Water in a Dry Land: Place Learning Through Art and Story

A Dry Land: Daphne Wallace

 

#Map 6: Binnem Binnem Butterfly


‘A lot of people were shifted around. I think the idea of that was to break the spiritual connection to the land, and then ceremony would stop. All that connection would stop. Mum remembered the old men going off into the bush painted up, and after that there were no more ceremonies’.

 

 

 

The midden painting



‘So that’s the shell middens runnin’ along there, that really blue sky to make it feel like 50 degrees, that’s why I used that sort of blue ‘cause it was so hot that day.

The feeling at that spot, the Old People there, you could imagine everyone sitting down there breaking the mussels open and eating ‘em, a big feast’.

 

 

The Yurri Yurri sequence


‘How this story came about was my mother was talking about the kids and the grandkids are growing up silly these days and mucking up and not doing what they’re told and she said it’s all my generation not passing the stories down.’

The series of paintings that make up this book depicts the changes in the passing on of knowledge in storytelling through the changing practices of home and country. Daphne wrote the text in Aboriginal English, the language her father tried to persuade her not to speak but the language she believes carries contemporary knowledge of country. 


 

‘I’d be sittin’ down scribblin’ on somethin’ – everyone’d be asleep, candle goin’, sittin’ on a dirt floor, she’d sing out, "Doesn’t ‘e go to bed now? Yurri Yurri people in the window there, lookin’ at yah. Go right now!" An’ you’d blow the candle out an’ go to bed’.

 


 

‘She’d carry the boiler on her back, a baby in it with the clothes, down to the bore drain. We’d all be down there, mum used to wash in the old boiler and poke it with a stick and we’d be catching our lunch. We’d have to wait while the clothes dried and she’d fold ‘em up and we’d walk home’.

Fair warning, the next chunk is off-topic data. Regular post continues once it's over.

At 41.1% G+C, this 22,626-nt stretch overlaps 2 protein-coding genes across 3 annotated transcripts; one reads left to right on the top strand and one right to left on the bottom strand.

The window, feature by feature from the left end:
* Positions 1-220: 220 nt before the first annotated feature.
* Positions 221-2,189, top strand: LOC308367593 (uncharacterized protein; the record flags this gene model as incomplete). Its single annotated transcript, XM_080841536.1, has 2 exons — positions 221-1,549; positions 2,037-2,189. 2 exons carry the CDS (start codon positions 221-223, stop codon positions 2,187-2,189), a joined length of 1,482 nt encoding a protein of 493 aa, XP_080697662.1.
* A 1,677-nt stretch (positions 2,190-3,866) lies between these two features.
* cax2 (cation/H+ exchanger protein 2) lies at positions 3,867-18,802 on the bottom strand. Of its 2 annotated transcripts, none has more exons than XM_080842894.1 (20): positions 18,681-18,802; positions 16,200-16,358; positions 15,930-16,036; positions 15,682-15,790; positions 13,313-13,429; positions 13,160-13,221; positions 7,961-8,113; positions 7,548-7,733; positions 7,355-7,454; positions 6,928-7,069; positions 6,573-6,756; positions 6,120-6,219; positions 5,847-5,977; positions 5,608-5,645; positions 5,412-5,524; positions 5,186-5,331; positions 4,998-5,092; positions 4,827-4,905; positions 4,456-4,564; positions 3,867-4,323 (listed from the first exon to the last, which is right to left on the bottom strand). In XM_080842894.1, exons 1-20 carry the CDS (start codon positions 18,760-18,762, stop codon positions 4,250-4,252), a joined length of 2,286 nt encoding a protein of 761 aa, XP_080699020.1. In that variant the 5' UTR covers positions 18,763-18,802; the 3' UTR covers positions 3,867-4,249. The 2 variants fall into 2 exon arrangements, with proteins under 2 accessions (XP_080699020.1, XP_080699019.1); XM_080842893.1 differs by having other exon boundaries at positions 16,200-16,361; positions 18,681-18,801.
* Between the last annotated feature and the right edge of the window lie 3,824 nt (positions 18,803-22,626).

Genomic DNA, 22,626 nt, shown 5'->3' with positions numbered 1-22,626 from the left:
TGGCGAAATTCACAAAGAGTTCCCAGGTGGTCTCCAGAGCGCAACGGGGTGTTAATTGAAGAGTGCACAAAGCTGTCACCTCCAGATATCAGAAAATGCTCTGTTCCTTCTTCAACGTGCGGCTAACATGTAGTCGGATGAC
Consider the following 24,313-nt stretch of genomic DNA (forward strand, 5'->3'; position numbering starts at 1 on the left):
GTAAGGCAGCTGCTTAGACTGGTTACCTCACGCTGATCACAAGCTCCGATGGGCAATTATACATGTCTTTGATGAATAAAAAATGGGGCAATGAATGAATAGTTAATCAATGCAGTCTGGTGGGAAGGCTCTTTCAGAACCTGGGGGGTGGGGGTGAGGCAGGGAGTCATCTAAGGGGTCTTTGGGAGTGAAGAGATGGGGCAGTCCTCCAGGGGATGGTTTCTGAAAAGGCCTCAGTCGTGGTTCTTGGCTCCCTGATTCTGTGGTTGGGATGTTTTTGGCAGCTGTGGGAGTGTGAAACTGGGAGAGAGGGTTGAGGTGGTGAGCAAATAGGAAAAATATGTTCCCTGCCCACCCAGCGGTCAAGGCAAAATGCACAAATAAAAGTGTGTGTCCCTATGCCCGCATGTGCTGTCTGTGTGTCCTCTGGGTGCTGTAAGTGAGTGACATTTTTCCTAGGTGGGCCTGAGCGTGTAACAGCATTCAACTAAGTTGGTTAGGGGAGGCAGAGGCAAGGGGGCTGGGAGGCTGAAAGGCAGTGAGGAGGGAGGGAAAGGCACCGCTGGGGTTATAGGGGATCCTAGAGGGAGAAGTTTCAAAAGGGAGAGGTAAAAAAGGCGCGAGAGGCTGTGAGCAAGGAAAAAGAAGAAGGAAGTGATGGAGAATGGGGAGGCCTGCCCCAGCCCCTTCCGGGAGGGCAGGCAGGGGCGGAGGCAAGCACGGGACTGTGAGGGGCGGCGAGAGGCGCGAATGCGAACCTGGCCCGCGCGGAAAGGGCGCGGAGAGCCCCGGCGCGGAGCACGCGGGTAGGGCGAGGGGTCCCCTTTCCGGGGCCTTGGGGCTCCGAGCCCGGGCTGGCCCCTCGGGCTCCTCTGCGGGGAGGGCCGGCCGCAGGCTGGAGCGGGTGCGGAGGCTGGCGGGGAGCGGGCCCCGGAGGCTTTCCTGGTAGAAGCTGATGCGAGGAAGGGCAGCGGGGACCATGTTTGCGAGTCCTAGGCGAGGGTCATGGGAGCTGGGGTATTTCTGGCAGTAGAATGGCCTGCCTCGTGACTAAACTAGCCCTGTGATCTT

‘First time I am telling my daughter Alpena Yuntjai Bronwyn at the computer, she can also past onto her children’s and so on, see Alpena, that how our ancestor, old people, and our families, past on the old stories around the fire at night before sleep time’.

 

 

The Binnem Binnem butterfly painting


All the while I was recording Daphne making her artworks my estranged husband was dying. It was like two parallel stories running side by side in my life, my work with Daphne, and my personal dealing with the process of his dying, until the two came together in the Binnem Binnem painting.

 

 

 

Lot of work in it. I’m doing all the veins now so it’s gonna take me ages ‘cause there’s a lot of veins runnin’ through it. I was gonna use this pearl white but then I decided to use this really white white, and in between you can see the different colouring and patterns, yeah.

 

 

   

 

My husband died during those ages it took for the butterfly wings to emerge in the fine white filigree veins that shaped their form. Daphne made a cup of tea and called him up between us, Daphne, me and the Binnem Binnem painting. 'He changed my life' she said, 'if it wasn't for him I would never have gone to College'. Then she told me the Binnem Binnem butterfly story.

 

‘The Yuwalaroi people went down the river an’ met these wonderful people –– the Caterpillar people. They did their fishing and everyone got on really well. Then when the Yuwalaroi people went back down the river a few weeks later, there was no Caterpillar people around. An’ they thought they had died. They had a big mourning-like ceremony for them, and painted up and that, thinkin they’d died. The following Spring the Yuwalaroi people went back down the river again and there was this beautiful people there with beautiful colours. They were the Binnem Binnem people, the Butterfly people. And what the Binnem Binnem people said to them – ‘cause the Yuwalaroi had all the big mourning ceremony – and they said, No we didn’t die. Our spirit just transformed from that caterpillar into this beautiful butterfly.’